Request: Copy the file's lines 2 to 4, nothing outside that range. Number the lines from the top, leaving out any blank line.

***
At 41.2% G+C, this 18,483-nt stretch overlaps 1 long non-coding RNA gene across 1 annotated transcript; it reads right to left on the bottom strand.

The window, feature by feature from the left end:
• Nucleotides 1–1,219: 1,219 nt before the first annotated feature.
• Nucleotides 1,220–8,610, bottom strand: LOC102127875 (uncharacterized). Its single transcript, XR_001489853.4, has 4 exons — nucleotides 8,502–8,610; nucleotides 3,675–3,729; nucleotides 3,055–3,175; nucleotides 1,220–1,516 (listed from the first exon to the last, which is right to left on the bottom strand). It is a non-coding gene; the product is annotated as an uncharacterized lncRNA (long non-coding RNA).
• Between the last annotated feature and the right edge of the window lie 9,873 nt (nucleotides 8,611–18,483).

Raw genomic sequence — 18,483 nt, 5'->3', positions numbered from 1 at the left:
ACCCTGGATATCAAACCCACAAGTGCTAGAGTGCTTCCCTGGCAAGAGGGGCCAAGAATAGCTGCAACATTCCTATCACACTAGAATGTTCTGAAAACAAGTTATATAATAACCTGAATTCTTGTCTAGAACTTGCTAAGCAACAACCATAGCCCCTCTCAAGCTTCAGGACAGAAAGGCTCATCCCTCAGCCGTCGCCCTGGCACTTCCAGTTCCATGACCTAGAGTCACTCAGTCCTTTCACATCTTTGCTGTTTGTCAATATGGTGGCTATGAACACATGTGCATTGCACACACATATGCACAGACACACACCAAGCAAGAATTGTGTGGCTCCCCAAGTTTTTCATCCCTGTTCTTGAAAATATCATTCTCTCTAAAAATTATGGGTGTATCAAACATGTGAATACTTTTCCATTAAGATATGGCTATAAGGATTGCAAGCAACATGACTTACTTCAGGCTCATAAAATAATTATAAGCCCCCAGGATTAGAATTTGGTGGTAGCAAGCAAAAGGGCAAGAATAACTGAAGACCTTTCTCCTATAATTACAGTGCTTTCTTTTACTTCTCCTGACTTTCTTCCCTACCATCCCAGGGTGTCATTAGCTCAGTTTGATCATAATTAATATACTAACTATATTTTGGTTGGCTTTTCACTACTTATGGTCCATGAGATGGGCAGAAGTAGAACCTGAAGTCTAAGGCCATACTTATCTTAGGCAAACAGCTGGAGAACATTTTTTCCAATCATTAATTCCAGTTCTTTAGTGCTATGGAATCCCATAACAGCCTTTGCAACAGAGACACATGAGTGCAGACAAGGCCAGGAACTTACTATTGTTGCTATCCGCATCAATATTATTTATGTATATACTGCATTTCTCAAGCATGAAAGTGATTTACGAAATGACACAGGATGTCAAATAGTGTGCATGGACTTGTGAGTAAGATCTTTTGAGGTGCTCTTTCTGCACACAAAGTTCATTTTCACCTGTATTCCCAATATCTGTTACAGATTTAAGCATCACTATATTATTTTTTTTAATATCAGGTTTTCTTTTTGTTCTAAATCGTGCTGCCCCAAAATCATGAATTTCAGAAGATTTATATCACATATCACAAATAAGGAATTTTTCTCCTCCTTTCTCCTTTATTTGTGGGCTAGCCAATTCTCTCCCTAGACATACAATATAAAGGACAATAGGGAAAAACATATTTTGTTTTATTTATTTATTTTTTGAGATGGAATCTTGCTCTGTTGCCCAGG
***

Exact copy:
The window, feature by feature from the left end:
• Nucleotides 1–1,219: 1,219 nt before the first annotated feature.
• Nucleotides 1,220–8,610, bottom strand: LOC102127875 (uncharacterized). Its single transcript, XR_001489853.4, has 4 exons — nucleotides 8,502–8,610; nucleotides 3,675–3,729; nucleotides 3,055–3,175; nucleotides 1,220–1,516 (listed from the first exon to the last, which is right to left on the bottom strand). It is a non-coding gene; the product is annotated as an uncharacterized lncRNA (long non-coding RNA).